Key Candidate Genes in Squamous Cell Lung Cancer
Selected Drugs Targeting Potential Oncogenic Drivers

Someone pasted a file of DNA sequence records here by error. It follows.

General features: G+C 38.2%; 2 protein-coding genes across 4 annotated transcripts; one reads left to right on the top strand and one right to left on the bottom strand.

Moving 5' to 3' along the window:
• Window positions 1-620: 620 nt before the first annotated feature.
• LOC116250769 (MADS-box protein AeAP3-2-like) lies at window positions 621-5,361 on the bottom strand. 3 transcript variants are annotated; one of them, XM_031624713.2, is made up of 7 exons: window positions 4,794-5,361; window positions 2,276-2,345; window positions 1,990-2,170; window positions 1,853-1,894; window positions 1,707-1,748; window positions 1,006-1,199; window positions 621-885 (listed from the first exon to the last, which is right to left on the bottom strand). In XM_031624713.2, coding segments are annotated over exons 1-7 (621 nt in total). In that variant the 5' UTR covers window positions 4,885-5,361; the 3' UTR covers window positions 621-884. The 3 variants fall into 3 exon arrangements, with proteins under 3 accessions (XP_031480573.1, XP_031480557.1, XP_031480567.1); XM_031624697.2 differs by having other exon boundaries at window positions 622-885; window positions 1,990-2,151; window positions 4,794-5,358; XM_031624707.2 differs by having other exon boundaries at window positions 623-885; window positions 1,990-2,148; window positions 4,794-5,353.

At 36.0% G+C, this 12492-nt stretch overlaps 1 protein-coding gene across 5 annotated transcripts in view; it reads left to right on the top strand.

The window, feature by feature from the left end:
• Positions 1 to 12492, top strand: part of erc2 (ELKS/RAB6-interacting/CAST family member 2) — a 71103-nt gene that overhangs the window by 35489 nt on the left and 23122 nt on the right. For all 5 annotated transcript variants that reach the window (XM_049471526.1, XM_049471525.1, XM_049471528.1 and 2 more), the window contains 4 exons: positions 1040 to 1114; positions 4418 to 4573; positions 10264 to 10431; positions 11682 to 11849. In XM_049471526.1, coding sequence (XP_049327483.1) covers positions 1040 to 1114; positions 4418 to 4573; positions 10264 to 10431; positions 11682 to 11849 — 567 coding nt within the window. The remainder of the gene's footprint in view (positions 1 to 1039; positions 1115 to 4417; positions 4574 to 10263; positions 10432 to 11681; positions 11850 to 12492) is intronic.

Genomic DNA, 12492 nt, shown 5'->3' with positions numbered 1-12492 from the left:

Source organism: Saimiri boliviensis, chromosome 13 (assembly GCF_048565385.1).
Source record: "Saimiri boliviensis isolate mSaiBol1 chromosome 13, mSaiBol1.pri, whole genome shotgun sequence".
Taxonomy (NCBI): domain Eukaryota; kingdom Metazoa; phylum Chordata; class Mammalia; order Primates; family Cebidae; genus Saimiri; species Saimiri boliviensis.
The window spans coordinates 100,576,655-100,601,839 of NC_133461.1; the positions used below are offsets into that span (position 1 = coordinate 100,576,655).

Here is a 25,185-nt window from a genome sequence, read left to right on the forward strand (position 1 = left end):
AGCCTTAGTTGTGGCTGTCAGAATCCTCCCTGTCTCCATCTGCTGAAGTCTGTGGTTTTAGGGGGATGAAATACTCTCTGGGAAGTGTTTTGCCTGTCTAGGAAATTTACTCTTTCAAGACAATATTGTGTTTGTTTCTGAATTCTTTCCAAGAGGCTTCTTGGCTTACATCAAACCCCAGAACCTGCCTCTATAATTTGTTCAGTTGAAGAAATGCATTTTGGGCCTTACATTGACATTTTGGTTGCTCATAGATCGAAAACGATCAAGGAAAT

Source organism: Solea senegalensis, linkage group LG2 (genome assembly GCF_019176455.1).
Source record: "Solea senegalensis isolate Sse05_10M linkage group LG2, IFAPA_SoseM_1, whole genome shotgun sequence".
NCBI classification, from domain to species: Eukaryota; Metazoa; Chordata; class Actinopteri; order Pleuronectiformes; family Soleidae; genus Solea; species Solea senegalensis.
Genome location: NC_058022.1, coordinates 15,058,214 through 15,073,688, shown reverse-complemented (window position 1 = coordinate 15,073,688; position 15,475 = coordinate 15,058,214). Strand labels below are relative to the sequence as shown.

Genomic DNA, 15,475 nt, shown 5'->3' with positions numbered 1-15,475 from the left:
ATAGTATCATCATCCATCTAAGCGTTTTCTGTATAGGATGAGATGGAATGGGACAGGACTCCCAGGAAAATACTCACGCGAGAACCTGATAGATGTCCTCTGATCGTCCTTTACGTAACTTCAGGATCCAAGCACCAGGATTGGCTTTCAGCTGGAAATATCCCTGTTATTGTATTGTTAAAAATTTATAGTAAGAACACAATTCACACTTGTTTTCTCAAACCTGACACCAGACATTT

Amplification of 3q26 is one of the most frequently reported alterations in squamous cell lung cancer. SOX2 has been implicated as a candidate gene in this area, with high-level amplification of SOX2 reported in approximately 20% of lung squamous cell carcinomas.39,41 SOX2 is a transcription factor and a critical regulator of normal stem cell function in embryonic and neural stem cells; it is thought to play a key role in the development of lung epithelium. Bass et al. showed that RNA interference knockdown of SOX2 reduced cellular proliferation, and that suppression of SOX2 had a greater effect on growth compared to other candidate genes at the 3q26 locus including PIK3CA and TP63. However, SOX2 alone was not transforming, which is generally a requirement for a “driver” event. Similarly, Hussenet et al.41 showed that overexpression of SOX2 in cell culture leads to migration and anchorage independent growth, and knockdown of SOX2 impairs growth. However, difference in cell-invasion capacity was not seen, and the rate of tumor growth was slow, suggesting that other hits are required to be fully transforming.41 Overexpression of SOX2 in mouse models leads to extensive hyperplasia and carcinoma in those with the highest levels of SOX2.42 The bulk of evidence suggests that SOX2 amplification may represent a “priming event” that requires additional downstream events43 to be fully transforming. There are no SOX2 inhibitors in clinical trials at the moment (see Table 2 for specific targeted agents in clinical trials).